Hong Kong's first human case of B virus after monkey attack: Know about it

A Hong Kong man was infected by the monkey B virus. This viral infection shows flu-like symptoms but can be fatal if treatment is not provided on time.
Hong Kong's first human case of B virus after monkey attack: Know about it
Jaano Junction

Hong Kong recorded its first human case of B virus after a monkey attacked a 37-year-old man. The health ministry reported the case earlier this month and said that the Centre for Health Protection (CHP) is investigating the human infection of B virus, also called herpes simiae virus.

Although this is the first human B virus case recorded by CHP, these cases have been reported in other places such as the United States, Canada, the Mainland and Japan.

The cases were mainly caused by bites or scratches by monkeys, while human-to-human transmissions are very rare.

According to the family of the patient, the man was wounded by monkeys during his visit to Kam Shan Country Park in late February.

He was admitted to Yan Chai Hospital on March 21 after experiencing fever and decreased conscious level. His cerebrospinal fluid specimen tested positive for B virus.

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Hong Kong's first human case of B virus after monkey attack: Know about it

He is now receiving treatment in the intensive care unit (ICU) and his condition is critical, CHP reported.

The CHP spokesperson said that B virus is naturally carried in the saliva, urine and stool of macaques, which is a type of wild monkeys commonly found in Hong Kong.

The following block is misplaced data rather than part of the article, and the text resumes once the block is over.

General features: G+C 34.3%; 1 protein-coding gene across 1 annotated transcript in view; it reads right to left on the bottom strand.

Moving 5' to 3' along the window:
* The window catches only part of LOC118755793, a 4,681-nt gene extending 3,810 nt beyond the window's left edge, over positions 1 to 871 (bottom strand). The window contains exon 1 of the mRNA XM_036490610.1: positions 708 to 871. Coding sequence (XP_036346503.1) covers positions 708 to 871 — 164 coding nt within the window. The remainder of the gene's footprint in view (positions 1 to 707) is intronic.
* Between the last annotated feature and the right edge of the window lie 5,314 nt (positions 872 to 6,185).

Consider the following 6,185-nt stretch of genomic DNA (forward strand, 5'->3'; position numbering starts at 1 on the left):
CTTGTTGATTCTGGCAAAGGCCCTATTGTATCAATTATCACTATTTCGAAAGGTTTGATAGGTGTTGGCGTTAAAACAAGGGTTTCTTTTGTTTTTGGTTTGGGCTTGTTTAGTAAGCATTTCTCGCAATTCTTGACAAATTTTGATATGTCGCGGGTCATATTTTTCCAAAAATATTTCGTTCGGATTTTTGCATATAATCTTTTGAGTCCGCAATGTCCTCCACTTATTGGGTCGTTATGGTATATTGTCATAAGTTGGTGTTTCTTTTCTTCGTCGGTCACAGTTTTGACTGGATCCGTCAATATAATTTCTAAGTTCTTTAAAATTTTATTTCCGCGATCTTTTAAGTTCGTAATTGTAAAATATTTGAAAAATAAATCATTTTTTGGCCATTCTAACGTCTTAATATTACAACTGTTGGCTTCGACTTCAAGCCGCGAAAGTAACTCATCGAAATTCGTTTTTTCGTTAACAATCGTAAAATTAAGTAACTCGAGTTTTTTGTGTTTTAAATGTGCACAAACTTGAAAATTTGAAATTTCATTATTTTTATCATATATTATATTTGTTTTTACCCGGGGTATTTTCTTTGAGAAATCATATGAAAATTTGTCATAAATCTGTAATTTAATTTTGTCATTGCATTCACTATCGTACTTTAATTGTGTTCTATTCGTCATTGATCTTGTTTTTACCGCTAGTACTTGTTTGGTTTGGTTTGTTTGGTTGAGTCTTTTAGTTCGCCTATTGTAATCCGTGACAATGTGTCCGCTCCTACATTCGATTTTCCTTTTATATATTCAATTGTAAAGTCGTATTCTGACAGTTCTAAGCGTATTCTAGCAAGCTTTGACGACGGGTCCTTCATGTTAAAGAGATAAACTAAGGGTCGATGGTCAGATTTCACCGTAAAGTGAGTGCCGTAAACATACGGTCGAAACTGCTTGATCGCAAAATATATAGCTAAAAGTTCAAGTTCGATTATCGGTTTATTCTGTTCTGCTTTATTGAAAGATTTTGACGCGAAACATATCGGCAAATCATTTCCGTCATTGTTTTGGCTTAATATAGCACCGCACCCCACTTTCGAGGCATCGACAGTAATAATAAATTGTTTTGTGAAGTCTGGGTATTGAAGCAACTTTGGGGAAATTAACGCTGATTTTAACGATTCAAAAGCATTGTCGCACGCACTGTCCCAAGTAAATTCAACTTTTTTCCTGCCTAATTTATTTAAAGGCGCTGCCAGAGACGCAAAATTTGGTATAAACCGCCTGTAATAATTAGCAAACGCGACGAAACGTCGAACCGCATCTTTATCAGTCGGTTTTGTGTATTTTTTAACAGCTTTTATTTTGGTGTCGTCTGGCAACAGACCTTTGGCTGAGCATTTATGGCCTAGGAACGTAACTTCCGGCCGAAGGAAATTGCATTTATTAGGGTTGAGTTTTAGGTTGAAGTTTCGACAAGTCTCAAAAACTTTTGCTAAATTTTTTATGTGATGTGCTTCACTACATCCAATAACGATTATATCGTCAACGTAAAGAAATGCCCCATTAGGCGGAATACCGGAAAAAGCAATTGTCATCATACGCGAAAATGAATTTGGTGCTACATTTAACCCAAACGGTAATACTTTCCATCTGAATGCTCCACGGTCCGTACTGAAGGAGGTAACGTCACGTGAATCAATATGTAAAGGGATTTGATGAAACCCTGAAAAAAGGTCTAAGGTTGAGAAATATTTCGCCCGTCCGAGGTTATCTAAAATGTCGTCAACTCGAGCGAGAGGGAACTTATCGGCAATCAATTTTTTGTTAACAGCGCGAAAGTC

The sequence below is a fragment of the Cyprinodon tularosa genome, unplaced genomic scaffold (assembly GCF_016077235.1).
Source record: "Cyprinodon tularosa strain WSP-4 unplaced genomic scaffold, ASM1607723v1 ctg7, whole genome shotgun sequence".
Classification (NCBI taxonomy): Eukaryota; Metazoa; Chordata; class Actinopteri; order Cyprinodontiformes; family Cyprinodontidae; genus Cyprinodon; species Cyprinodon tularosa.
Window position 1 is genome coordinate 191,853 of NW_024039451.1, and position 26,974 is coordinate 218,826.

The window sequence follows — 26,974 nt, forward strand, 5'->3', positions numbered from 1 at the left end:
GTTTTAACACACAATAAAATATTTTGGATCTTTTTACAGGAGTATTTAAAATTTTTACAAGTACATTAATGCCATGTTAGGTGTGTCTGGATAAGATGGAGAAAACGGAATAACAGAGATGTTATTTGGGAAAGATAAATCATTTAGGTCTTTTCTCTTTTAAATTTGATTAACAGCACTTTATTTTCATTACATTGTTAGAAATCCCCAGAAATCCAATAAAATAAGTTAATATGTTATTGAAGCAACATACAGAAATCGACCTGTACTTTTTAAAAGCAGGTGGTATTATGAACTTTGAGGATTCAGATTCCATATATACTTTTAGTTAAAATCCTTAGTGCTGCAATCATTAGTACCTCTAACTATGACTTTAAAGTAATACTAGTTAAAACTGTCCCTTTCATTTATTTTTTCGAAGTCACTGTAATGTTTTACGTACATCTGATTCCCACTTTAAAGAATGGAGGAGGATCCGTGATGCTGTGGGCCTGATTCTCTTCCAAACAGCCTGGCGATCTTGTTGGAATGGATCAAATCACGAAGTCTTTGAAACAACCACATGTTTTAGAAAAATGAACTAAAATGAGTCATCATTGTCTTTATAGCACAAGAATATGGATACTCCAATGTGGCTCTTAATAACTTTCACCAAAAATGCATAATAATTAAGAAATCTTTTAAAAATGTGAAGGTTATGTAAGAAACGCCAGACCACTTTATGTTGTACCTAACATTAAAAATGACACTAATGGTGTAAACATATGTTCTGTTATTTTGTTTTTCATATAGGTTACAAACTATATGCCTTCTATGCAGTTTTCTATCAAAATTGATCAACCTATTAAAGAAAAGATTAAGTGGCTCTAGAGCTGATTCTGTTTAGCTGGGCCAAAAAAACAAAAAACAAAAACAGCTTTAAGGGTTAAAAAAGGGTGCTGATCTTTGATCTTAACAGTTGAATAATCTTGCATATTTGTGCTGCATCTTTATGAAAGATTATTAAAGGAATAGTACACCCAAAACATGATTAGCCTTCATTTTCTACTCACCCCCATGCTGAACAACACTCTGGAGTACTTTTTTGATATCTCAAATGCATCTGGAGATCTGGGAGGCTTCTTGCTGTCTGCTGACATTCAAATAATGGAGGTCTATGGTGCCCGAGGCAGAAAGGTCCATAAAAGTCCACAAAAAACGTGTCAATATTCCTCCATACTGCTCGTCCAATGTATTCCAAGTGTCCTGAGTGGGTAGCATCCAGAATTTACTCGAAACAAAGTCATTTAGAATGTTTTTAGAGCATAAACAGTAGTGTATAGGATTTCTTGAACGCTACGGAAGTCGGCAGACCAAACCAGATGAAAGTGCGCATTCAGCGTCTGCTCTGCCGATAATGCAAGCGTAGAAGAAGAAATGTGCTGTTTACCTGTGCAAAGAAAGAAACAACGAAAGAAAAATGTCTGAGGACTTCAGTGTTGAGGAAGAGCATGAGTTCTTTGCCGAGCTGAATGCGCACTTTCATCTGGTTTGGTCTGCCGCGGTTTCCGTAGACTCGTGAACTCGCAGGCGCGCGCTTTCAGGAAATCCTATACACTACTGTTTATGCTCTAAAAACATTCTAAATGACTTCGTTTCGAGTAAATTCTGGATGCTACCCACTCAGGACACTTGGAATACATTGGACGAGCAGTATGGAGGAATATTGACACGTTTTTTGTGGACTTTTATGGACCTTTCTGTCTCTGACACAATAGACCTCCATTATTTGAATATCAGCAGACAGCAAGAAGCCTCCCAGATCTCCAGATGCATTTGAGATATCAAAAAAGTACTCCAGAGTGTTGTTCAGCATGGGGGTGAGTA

Infection could initially show flu-like symptoms that may progress to the central nervous system.

B virus, also known as monkey B virus, herpesvirus simiae, is a type of Simplexvirus that infects macaque monkeys. In monkeys, the B virus causes a condition similar to cold sores in humans.

According to the US Centre for Disease Control and Prevention (CDC), B virus infections are very rare but it can lead to severe brain damage or death, if treatment is not given on time.

People can get infected with B virus if they are bitten or scratched by an infected macaque monkey, or have contact with the monkey's eyes, nose, or mouth.

Only one case has been documented of an infected person spreading B virus to another person, as per CDC.

The symptoms of B virus human infection include fever and chills, muscle ache, fatigue and headache. Some people may develop blisters on the wound or the area in the body that came in contact with the monkey.

When exposed to B virus, one should immediately wash and gently scrub the wound or area that was in contact with the monkey. Soap, detergent or iodine should be used for 15 minutes on the wound.

After that let water run over the wound for 15 to 20 minutes or more. Following this, contact a doctor for appropriate treatment.

The treatment for B virus includes providing antiviral medications.

Source: India Today

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